- A comparison with your own previous price should in general be with your immediately previous price for the product. If the comparison is with an earlier price, you should make the basis of the comparison explicit (Please note: If you have offered the product at a lower price for any significant period in the interval (lower, that is, than the price at which you now intend to sell it), this should be stated. What might constitute a significant period will depend on all the circumstances, but a single period not exceeding a week in a six-month interval, or two or three periods of a weekend each in a six month interval, would be unlikely to be significant).
- A previous price used as a reference price to make a price comparison should be a genuine retail price.
It is forbidden under the CPRs to describe a product as “free”, “without charge” or similar, when the consumer has to pay anything other than the unavoidable cost of responding to the commercial practice and collecting or paying for the delivery of the item.
The Guidance amplifies this by stating that in any event, an offer is not “free” if:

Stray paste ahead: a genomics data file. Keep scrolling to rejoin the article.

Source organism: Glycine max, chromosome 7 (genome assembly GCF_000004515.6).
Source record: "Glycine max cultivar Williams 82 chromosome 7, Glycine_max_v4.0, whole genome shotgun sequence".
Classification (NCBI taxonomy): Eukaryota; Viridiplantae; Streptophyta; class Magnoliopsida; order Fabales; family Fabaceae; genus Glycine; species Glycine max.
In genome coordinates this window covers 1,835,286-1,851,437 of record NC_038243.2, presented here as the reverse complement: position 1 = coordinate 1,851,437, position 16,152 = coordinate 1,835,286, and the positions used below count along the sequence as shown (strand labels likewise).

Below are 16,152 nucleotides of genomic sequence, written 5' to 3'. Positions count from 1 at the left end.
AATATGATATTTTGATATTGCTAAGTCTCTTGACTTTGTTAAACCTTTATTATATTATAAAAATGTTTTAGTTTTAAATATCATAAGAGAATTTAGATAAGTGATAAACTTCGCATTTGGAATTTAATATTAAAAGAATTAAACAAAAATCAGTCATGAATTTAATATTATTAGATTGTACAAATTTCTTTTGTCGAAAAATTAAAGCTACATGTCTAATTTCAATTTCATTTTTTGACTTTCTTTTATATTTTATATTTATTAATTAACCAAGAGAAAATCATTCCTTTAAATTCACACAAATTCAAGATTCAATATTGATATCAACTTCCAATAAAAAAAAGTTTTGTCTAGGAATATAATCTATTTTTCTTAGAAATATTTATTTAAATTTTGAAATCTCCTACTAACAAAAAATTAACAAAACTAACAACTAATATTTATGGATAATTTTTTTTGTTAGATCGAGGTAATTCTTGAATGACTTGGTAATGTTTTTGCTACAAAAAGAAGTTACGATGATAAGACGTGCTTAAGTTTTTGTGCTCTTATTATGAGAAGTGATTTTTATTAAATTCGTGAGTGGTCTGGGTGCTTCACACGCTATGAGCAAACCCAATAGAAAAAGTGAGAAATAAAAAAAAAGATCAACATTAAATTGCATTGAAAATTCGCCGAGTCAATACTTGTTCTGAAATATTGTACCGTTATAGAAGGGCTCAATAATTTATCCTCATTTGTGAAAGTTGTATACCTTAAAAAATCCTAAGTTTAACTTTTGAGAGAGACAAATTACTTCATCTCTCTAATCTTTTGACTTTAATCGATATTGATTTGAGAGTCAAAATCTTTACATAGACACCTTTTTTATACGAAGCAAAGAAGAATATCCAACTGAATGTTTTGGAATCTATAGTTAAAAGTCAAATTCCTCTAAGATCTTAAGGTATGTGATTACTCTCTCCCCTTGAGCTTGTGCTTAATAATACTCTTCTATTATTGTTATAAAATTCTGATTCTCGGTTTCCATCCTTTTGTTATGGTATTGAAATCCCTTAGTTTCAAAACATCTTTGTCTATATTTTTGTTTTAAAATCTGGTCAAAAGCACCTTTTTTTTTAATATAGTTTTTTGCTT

(a) there are additional charges that you would not normally make;
(b) the price of any product the consumer must buy is inflated or there are any incidental charges (for example, postage or premium rate telephone charges) which the consumer must pay to get the “free” or “reduced price” product; or
(c) the retailer will reduce the price to consumers who do not take it up.
Most importantly: where an offer is a package deal, any element of it should not be described as “free” if the rest of the package is not in practice available for the same.
The Guidance makes it clear that a retailer should not call a promotion an ‘introductory offer’ if they do not intend to offer the same product for sale at a higher price at the same outlet after the offer period is over.
A “reasonable” period depends on the circumstances but it is very important to remember that the CPRs ban providing false information about limited availability and best practice should therefore be to make it clear to the consumer when the offer is extended.
Why this matters:
Over the last few months this area of the law has gone through several changes and operators may well find themselves getting into unexpected troubles if they do not keep pace with the changes.
The BERR’s Guidance reminds us all that it has no mandatory force: there is no express legal obligation for traders to follow the practices recommended. However, traders must be aware that the Guidance takes into account relevant provisions of the CPRs and failure to observe the Guidance will not be a good place to start from in defending any enforcement action instigated by the Office of Fair Trading or Trading Standards under the powers given them by the CPRs.
The Guidance does not differ in many material respects from the old Code of Practice for Traders on Price Indications which it replaces, but it is nonetheless still a useful and practical guide which all UK advertisers quoting prices in ads would do well to follow.